What do you do to remain mindful and “in the moment” in your life?

The college I work at now offers brown bag lunch talks on a regular basis and this week, the campus was visited by a buddhist who discussed humans’ interconnectivity to the earth, in relation to Earth Day. Buddhists believe that all things are connected, they also believe that we are not as individual as we might think we are. All beings are constantly in contact with other beings and therefore all connected, and constantly changing. One concept that resonated the most from the lecture is mindfulness. “Being mindful”, the man mentioned, “we must remember that what we do has an impact.”  I was reminded of how people become so wrapped up in their daily lives, their daily routines, that they are unaware of what they are doing. The words rolled confidently and slowly out of his mouth. He was aware of each word as he said it, no word or breath came by accident or coincidence.

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I notice young people dragging their feet so hard that dust kicks out behind them, the sloshing of the soles of their shoes goes unheard by their ears. They disrupt an entire room by their entrance. They are unaware that they they do it, or that their feet have an impact on others. Perhaps they have no concept of their bodies’ whereabouts in relation to the world around them, they are simply going.

Similarly, I notice drivers in the left lane of a 5-lane highway, calmly relaxing in the lane as if they were the only one on the road, where in fact, they are causing a large backup of cars behind them because nobody is able to get around them to go the speed limit, or speed if they so choose. Mindfulness. Their simple and uneducated decision to drive in that lane may have a lasting impact on the driver that is behind them who is losing his temper, who could end up flipping his car or crashing because of a poorly made decision, made out of rage at one driver’s actions. I must be mindful about not letting this behavior affect my own. People bump into things because they are unaware of their being in relation to the world around them, or they are moving too quickly for their surroundings. Being mindful of a situation and aware of what else is going on in it, is a lesson I think that everyone could learn from buddhism.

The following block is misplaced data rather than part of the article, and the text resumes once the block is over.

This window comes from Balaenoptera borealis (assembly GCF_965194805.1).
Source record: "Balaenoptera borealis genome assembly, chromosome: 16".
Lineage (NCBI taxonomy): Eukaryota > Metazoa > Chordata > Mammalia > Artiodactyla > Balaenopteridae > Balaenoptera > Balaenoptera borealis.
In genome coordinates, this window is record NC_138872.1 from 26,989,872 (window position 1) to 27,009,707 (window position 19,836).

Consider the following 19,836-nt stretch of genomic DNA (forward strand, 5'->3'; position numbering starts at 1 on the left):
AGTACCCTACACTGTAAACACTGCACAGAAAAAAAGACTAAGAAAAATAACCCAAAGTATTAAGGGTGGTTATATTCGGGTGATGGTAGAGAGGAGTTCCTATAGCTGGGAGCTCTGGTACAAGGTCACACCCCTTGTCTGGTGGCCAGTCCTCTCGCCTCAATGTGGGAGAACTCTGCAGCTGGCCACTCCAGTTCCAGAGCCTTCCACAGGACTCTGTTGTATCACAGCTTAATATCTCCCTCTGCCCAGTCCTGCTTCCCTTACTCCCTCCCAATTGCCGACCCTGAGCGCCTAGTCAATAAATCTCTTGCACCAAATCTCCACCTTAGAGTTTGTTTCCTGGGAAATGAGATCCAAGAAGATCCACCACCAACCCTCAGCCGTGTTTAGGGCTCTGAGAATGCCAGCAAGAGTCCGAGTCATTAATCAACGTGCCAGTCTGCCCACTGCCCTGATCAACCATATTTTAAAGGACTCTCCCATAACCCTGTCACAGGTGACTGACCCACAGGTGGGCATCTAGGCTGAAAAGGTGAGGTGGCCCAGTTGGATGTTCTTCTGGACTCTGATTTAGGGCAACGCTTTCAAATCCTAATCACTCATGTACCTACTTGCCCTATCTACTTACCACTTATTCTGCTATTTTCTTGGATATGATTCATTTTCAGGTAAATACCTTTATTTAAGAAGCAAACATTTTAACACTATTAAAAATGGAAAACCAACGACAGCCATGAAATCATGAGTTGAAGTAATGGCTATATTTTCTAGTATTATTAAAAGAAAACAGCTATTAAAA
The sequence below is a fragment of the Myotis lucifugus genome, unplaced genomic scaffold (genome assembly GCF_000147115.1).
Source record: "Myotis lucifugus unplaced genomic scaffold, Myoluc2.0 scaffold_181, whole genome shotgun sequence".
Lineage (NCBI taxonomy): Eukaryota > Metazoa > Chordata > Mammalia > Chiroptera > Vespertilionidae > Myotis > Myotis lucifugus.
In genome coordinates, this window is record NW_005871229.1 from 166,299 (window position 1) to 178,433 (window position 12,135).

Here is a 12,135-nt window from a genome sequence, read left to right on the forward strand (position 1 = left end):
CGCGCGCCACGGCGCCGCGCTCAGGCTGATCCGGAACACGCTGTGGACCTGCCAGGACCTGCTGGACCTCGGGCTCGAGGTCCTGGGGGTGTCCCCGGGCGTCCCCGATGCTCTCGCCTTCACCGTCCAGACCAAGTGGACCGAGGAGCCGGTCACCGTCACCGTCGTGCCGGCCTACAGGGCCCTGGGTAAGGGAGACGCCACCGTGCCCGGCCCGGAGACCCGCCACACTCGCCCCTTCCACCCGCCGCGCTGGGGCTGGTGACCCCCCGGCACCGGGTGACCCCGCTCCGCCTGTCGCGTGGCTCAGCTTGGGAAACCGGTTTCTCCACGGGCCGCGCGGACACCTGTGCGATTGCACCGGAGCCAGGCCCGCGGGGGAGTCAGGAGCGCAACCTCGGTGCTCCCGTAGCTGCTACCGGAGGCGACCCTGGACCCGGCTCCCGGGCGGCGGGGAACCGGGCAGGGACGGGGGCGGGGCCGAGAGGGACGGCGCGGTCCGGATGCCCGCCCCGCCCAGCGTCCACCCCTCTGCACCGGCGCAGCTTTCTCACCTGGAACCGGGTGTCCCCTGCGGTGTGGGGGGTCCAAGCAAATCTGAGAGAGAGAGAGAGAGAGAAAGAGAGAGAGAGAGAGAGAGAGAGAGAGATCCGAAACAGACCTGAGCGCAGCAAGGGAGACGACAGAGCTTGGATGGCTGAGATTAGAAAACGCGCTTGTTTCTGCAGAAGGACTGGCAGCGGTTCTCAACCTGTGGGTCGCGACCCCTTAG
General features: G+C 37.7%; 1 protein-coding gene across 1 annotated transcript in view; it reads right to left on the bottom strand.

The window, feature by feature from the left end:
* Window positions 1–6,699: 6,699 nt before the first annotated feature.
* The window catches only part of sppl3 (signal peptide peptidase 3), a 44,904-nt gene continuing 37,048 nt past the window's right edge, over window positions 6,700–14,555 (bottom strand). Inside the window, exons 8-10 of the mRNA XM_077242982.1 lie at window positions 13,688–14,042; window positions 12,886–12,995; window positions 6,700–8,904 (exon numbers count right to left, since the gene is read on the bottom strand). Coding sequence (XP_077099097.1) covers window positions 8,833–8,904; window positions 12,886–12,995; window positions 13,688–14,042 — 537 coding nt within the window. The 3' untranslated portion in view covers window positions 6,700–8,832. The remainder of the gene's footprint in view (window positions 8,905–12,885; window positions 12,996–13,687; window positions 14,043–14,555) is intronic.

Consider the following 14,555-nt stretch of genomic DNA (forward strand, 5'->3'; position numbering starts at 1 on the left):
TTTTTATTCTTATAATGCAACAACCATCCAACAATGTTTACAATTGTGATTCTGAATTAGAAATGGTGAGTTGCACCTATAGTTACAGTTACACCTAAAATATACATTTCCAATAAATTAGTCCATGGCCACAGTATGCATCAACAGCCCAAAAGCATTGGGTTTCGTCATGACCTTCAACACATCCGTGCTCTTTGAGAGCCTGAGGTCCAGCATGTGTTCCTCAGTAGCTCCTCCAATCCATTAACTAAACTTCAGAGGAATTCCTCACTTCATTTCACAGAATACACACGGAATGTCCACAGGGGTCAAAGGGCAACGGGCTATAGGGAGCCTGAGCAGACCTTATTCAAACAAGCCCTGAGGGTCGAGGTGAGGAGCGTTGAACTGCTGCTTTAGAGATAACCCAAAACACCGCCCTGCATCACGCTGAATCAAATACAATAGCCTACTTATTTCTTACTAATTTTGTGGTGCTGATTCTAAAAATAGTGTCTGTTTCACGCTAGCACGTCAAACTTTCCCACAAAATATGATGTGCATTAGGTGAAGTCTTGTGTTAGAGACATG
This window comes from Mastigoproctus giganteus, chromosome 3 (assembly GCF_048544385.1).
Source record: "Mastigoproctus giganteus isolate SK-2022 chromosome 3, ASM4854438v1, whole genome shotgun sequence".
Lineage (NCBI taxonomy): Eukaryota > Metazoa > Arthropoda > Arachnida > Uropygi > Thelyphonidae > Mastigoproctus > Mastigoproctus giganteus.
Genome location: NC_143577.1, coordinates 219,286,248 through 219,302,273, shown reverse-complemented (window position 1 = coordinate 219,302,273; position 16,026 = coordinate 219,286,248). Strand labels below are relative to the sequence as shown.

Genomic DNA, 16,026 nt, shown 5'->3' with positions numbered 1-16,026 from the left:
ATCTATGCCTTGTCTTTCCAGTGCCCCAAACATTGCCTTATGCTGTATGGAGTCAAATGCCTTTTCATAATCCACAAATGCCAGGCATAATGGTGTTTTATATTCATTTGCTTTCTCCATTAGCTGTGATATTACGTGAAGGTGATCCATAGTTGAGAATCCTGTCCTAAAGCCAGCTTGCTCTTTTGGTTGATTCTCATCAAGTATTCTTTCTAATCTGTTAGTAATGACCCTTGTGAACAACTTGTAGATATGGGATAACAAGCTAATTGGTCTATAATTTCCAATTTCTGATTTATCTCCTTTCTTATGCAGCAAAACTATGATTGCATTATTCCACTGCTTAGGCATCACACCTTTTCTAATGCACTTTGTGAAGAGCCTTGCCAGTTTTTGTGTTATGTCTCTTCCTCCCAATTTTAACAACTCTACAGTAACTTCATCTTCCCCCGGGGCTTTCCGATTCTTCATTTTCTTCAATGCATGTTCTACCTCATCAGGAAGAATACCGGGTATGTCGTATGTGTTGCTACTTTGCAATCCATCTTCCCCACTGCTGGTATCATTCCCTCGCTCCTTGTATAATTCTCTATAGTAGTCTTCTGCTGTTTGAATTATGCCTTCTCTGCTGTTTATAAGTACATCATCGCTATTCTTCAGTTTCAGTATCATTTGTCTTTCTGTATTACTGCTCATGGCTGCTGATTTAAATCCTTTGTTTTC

This goes along with their fantastic concept of karma, which in its most basic notion, describes that all of our actions have consequences (good or bad). Back to the scenario with the driver in the left lane, this one driver’s actions will undoubtedly have an impact on many drivers to follow. Perhaps someone else will be late because of their choice, or perhaps someone will make a bad decision to react to that driver’s choices. Everyone is moving, and everyone is impacted by the actions of others.

Buddhism teaches about impermanence. It is described similarly to a river, in that it is never fixed or permanent. “It moves from cause to cause, effect to effect, one point to another, one state of existence to another, giving an outward impression that it is one continuous and unified movement, where as in reality it is not” (Urbandharma.com). And as the speaker at the college said, “I am different now than I was this morning, and I will be different tonight than I am right now.” We are constantly changing, and in that belief, we are always being effected by those or that around us. The things that we see throughout our day will change the way we view something later.